Drivers of supercars and super-SUVs, especially those with a strong YouTube or other social media presence, will be coming under increasing scrutiny following the death of a child in Italy.
A five-year-old boy, named locally as Manuel Prioretti, travelling as a passenger in a Smart ForFour was killed when the hatchback was struck by a Lamborghini Urus SUV. The boy’s mother and sister were also injured in the incident.
According to Italian police, the Lamborghini was used for a YouTube challenge film in which a team, led by Matteo Di Pietro, were attempting to drive it for 50 hours without stopping.
The road on which the incident took place — in Casal Palocco, a suburb of Rome — has a 30km/h (18mph) speed limit, but the Italian authorities have not indicated how fast the Lamborghini was travelling at the time of the impact.
The film was being shot for Di Pietro’s YouTube channel The Borderline, and one aspect of the case causing outrage is that, according to reports, the team continued filming after the crash. One of the party is said to have told those at the scene: “Don’t worry, we’ll give a lot of money to the family [of the victim] and everything will be sorted.”
The Borderline has 600,000 subscribers and last year had earnings of €200,000 from YouTube advertising revenue.
The channel has in the past been sponsored by Japanese electronics giant Sony, donating camera equipment used to make some of its films. Sony had previously tweeted about the channel, praising its “entertaining” films, but that tweet has since been deleted.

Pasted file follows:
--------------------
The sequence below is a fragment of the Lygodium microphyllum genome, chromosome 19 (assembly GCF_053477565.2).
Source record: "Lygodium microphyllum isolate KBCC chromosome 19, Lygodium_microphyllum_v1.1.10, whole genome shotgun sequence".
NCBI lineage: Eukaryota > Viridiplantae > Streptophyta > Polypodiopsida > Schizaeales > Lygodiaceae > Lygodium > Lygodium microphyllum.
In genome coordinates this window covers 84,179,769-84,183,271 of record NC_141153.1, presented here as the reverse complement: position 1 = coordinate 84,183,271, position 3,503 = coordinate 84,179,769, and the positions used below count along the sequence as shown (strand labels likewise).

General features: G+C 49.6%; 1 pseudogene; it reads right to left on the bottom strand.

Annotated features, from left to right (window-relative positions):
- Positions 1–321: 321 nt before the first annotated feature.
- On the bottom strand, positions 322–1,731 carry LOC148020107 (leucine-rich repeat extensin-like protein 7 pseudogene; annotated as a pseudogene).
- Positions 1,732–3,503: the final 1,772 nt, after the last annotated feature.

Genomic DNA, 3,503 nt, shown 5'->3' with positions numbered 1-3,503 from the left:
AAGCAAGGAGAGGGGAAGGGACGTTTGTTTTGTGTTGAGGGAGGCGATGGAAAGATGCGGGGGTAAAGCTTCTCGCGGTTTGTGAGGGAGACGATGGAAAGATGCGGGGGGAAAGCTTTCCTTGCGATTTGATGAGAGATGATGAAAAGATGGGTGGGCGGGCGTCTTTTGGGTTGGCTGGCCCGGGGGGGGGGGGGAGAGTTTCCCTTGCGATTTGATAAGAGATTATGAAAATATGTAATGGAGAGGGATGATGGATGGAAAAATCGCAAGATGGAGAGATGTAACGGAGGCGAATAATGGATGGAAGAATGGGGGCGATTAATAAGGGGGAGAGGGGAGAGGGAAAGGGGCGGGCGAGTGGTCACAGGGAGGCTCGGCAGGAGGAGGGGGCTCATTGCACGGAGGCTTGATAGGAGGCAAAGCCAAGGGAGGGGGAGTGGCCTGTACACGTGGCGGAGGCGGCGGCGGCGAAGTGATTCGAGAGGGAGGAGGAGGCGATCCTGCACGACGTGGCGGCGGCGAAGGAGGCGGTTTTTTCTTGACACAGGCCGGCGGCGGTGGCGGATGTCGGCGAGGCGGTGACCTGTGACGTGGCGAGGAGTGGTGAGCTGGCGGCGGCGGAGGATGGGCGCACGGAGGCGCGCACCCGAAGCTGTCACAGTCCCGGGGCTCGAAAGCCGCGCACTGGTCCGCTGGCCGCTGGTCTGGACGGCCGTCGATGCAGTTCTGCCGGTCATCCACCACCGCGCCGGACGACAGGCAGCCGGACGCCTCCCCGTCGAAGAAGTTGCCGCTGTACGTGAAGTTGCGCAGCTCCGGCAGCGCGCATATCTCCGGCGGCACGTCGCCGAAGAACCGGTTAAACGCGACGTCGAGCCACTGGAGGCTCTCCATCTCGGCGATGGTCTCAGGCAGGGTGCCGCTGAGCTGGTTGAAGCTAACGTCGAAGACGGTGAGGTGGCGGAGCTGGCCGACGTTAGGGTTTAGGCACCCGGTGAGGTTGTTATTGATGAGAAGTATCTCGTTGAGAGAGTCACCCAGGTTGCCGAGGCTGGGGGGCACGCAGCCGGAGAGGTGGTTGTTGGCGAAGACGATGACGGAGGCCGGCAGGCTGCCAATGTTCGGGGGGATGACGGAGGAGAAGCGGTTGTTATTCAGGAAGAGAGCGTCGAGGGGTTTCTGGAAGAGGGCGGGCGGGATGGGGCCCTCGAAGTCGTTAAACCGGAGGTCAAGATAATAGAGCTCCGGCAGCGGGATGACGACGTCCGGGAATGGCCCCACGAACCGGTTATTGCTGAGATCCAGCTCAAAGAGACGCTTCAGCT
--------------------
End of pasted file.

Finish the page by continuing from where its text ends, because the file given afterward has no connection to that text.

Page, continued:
It has emerged that Di Peitro’s father, Paulo is a former employee of the Italian president’s office, and was investigated — but subsequently cleared — for an accounting scandal.
This is far from the first time that a combination of YouTube and supercars has led to tragedy. In 2018, the popular gaming YouTuber McSkillet — actually called Trevor Heitmann — was killed in a head-on collision between a McLaren supercar he was driving (on the wrong side of the road) and an SUV. A woman and her daughter were also killed in the incident. Heitmann was not filming at the time.
In 2022, a video was posted of an illegal street race in California following a massive high-speed impact involving a Chevrolet Corvette supercar. The car split in two and left its engine lying several yards away. Miraculously, no-one was injured.
Then there was the case of YouTuber Darius Dobre, part of the Dobre Brothers channel. Dobre had bought a hugely expensive, hugely powerful V10-engined Lamborghini Huracan STO supercar, but crashed it through a fence at a racetrack while filming, severely damaging the car.
A far more tragic case took place in Mexico, on the Atlacomulco-Acambay Pan-American highway when a high-powered V8-engined Chevrolet Camaro, driven by YouTuber Heisenwolf (real name: Amado Amir Gonzalez) crossed the central reservation and struck a taxi. Seven people died in the incident, including Gonzalez himself, five other adults and a ten-year-old child, all of whom had been in the taxi.
Supercar-based controversy doesn’t always have to involve speed and accidents. A YouTuber known as Doctor Troller came in for sharp criticism when, at the height of the Covid-19 pandemic, he parked a bright red Lamborghini outside the Chelsea and Westminster Hospital. That wouldn’t have been so bad in itself, except that the car was covered in advertisements for a phony Covid-19 cure, followed by his contact details. It was also parked on a double-yellow line, reports noted.
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